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This Milan Design Week, Nike is presenting “The Nature Of Motion,” a collaboration with 10 designers creating around ideas of natural movement. The exhibition will take place within Salone del Mobile, through April 17.
The various designs presented in “The Nature Of Motion” all seek to advance the potential of the human body in a synergy of form, function and motion, through conceptual, futuristic, purely practical approaches. The designs are formidable illustrations of Nike’s overall desire to lessen the gap between product and body.
London-based, Italian furniture maker and sculptor, Martino Gamper, showcases a collection of drums that reference the rhythm of organic motion with a technical stretching of Flyknit (a textile unique to Nike) over plywood and secured with Nike lace. The Italian founders of the creative studio Zaven in Venice, Enrica Cavarzan and Marco Zavagno present oversized floor lamps and diffusers also with Nike Flyknit to form an installation inspired by the beauty of an athlete in action.
British designer Sebastian Wrong is featuring his ergonomic chair formation, intended as communal seating. From London-based designer Max Lamb are blocks made of heavy aluminum, granite, and polystyrene, all effortlessly levitating above an invisible film of compressed air and sensitive to the lightest touch, thereby challenging perceptions of weight and effort.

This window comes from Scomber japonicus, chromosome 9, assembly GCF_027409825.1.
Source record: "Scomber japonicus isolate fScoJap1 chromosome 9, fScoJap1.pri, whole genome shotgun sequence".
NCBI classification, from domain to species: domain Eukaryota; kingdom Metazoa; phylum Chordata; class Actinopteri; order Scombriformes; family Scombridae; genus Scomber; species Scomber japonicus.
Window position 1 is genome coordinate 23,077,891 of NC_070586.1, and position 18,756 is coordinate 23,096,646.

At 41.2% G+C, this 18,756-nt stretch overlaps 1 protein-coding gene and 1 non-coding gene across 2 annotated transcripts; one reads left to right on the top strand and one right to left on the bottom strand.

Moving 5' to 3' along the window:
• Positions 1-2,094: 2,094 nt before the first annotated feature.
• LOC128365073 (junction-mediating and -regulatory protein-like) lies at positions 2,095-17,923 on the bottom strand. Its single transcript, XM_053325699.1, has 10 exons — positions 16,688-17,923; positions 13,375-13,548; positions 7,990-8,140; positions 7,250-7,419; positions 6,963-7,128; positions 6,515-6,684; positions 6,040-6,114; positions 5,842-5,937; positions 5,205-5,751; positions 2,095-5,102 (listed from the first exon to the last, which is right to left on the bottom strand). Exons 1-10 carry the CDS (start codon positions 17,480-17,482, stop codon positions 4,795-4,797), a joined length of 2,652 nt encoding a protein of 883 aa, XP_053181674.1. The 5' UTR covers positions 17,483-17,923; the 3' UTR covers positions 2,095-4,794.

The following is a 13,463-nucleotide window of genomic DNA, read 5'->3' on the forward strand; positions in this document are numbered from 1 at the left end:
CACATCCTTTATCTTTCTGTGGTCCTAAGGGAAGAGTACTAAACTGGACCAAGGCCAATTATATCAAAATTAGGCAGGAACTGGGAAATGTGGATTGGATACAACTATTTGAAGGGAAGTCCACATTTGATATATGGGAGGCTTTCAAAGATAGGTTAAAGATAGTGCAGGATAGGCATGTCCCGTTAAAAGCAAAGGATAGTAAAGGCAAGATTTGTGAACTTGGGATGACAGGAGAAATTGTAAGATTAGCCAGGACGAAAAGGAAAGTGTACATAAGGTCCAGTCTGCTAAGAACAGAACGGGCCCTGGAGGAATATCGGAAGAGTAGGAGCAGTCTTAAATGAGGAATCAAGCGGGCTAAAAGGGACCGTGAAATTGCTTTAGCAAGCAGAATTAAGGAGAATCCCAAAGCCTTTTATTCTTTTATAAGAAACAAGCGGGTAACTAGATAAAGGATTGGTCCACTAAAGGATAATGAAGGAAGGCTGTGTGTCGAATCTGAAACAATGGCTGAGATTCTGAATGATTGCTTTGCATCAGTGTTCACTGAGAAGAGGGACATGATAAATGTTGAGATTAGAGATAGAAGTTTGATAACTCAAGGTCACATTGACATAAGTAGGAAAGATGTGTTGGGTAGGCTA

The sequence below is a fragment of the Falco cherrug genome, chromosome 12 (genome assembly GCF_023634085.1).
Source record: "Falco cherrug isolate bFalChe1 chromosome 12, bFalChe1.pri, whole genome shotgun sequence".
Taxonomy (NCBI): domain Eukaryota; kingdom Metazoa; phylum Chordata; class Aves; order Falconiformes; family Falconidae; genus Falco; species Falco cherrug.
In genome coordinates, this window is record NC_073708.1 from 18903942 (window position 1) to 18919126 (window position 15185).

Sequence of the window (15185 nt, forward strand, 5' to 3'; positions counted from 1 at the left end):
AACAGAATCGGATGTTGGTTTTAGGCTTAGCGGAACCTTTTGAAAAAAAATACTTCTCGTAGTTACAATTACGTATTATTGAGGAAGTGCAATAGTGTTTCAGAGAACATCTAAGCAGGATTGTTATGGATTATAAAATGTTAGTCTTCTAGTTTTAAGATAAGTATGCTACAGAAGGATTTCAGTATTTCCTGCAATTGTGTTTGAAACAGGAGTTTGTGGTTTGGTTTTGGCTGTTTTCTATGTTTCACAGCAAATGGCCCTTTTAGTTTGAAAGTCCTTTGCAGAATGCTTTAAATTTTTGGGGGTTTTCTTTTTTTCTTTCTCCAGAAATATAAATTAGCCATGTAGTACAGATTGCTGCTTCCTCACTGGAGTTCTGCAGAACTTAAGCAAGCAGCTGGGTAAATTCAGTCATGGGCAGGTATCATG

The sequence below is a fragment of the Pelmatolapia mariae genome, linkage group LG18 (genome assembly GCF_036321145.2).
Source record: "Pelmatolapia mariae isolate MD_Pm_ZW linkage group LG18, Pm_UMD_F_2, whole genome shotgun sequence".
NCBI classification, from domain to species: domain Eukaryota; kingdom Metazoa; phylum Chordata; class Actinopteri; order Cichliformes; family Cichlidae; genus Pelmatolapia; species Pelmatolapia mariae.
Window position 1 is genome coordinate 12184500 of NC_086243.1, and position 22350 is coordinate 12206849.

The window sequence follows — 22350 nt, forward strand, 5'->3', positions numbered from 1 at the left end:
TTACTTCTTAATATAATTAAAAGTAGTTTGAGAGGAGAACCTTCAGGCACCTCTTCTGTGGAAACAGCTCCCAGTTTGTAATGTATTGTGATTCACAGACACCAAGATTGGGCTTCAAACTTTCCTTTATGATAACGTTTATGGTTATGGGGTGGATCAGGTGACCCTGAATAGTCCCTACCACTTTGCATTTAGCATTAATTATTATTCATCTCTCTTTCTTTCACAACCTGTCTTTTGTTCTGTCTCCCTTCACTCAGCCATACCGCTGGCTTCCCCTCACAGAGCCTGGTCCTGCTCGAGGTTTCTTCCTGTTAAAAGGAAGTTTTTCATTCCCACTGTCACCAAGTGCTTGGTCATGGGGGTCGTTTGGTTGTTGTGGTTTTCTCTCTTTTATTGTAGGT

American designer Lindsey Adelman’s light installation is inspired by the natural movements of plants, while American architect Greg Lynn’s intelligent microclimate chair integrates sensors that calculate the body temperature of the sitter and adjusts accordingly.
Dutch designer Bertjan Pot’s is showing a series of resting pods in which he upholsters the inner tubes of a car, wheelbarrow, truck, and tractor with ropes, Nike laces, and belts, mixing artisanal hand-weaving techniques and high-performance materials.
Finally, the Swedish duo Clara Von Zweigbergk and Shane Schneck, are presenting their collection of seating stools, which examine the interplay between balance and posture; more specifically how the human body interacts with static objects. Each stool requires its sitter’s cognitive engagement to balance and provides an active alternative to ordinary sedentary seating